Meta-Blogging 14: Blogging At Work
Alright, let's get trickier. If Teresa Nielsen-Hayden's work on Making Light is enabled by her salary at Tor publishing, and if she sometimes writes about what kinds of standards prevail in her place of work, and if sometimes the timestamp on her posts indicates that she was probably at work, maybe using office machines, while writing her post, what version of independence obtains?
These questions are not merely philosophical. Conservatives in particular are scratching their heads to define "sponsorship" for bloggers under campaign finance reform law, and Erick at RedState attempts to prove that under current law, more than one hour per week spent blogging at work hours will constitute either sponsored speech or just cause for termination. His reasoning picks up an ongoing conversation, so the post isn't entirely self-evident. Still, the overall gist is ominous to opiners who earn their living.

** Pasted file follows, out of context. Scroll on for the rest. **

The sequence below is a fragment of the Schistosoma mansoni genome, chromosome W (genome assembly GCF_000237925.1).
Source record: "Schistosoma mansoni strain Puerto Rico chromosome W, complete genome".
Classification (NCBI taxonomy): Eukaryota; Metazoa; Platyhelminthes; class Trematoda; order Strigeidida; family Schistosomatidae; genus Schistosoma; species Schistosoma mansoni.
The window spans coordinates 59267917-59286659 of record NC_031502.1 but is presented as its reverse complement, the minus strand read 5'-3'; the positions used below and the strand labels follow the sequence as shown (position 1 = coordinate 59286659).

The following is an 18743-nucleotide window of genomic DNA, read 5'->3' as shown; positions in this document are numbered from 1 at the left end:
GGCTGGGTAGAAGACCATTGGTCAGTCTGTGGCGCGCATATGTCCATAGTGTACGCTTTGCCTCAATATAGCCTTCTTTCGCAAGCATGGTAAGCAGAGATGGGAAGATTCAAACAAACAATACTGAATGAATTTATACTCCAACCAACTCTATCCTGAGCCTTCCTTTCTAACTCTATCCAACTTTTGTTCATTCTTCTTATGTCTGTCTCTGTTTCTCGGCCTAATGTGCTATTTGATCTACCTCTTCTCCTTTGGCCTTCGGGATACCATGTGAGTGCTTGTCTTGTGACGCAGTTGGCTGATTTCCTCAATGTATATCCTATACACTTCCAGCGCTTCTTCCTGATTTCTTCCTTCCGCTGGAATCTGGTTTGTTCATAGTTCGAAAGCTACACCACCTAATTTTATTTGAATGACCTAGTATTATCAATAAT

Hell, we've seen this before. The well-reputed SF-Fantasy resource at Waterstone's being fired--"sacked"--for his blogging on company time, about the company, the conservative demand for political ads to be pulled from Kos's site after his comments about the deaths in Fallujah. Well, it's starting to get codified, gradually.
Brave New Blogosphere? We'll see about that.
[UPDATE: This post seems to attract more than the usual number of hits--is it Teresa's replies below?--so I figure it appropriate to post the EFF's faq on your legal liabilities if you blog at work. If any of you would like to tell me how you ended up here, since Technorati's being of no use, I'd be curious...]